Sodom & Gomorrah versus Nineveh
Thursday, 2nd Day of Lent
On this second day of Lent, I wanted to share with you two recent readings from the Anglican lectionary that stand in stark contrast to one another and are specifically meaningful for Lent and our times as well.
Yesterday, on the eve of Ash Wednesday the first lesson was from the 3rd and 4th chapters of Jonah http://www.commonprayer.org/offices/cal_b_n.cfm and relate to Jonah’s mission to prophesy to the city of Nineveh before God destroyed it for its sin.
This morning, the reading beginning in the 19th chapter of Genesis where God destroys Sodom and Gomorrah http://www.commonprayer.org/offices/cal_b_n.cfm
On the one hand, we see that God repented of his evil that he planned against the city of Nineveh when the king and all the people, in great remorse, contrition, and repentance, fasted, and the king dressed in sackcloth and sat in ashes. (Which upset Jonah to no end)
On the other had we a city that God told Abram he would spare if there were only to be found ten righteous men. A city that God utterly destroyed because of the wickedness within it.
Do these reading say anything about cultures and the consequences of corporate sin and immorality to you?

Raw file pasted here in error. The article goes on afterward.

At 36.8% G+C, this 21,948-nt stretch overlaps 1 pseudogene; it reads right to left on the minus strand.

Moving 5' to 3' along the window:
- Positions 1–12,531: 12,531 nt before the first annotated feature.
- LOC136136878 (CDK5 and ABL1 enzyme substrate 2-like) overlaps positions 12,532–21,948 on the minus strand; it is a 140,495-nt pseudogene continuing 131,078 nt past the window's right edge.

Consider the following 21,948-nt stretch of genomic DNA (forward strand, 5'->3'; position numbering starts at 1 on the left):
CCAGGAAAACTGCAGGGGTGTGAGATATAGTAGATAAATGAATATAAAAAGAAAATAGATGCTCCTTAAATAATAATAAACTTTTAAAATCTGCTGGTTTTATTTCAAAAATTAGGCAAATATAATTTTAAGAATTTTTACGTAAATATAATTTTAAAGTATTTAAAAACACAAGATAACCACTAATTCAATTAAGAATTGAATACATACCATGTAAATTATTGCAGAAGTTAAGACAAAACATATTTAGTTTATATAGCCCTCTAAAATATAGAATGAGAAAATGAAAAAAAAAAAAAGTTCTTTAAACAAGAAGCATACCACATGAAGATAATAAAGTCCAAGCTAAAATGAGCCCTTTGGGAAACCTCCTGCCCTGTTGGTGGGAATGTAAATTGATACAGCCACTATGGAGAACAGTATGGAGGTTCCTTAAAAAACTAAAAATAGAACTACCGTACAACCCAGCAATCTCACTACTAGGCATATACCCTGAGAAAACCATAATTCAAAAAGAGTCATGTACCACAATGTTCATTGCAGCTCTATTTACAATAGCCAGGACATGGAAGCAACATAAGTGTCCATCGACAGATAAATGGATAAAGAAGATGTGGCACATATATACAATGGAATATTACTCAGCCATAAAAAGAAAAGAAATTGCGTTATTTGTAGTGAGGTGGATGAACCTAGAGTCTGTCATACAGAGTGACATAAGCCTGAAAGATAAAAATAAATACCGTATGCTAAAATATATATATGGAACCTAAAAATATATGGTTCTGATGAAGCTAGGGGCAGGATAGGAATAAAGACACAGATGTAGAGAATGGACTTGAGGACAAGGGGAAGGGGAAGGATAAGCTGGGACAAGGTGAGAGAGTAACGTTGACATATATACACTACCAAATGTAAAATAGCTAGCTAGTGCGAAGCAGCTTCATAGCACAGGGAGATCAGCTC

They speak to me about the consequences of cultures that depart from the moral ways established by God and known to men not only from Scripture that give us his Word, but from the moral laws that all men know in their hearts – what CS Lewis called the Tao in his book The Abolition of Man. It speaks to me of God’s desire that all cultures may flourish and his love for them as their creator. It speaks to me of the consequences to cultures when morality is disregarded.
A few days ago I posted a comment on article that was a review of the effect of amoral thought and action on Nazi Germany. I was stationed there for a tour of three years and saw the pictures of the near total destruction that they endured. I cannot help recall those visions as I think of Sodom and Gomorrah.
I pray my community and yours may not depart from morality. I pray that the trends that I see toward immorality, what has been coined the "slippery slope", might stop. I pray for communities, families, and all people might turn to God's Way.
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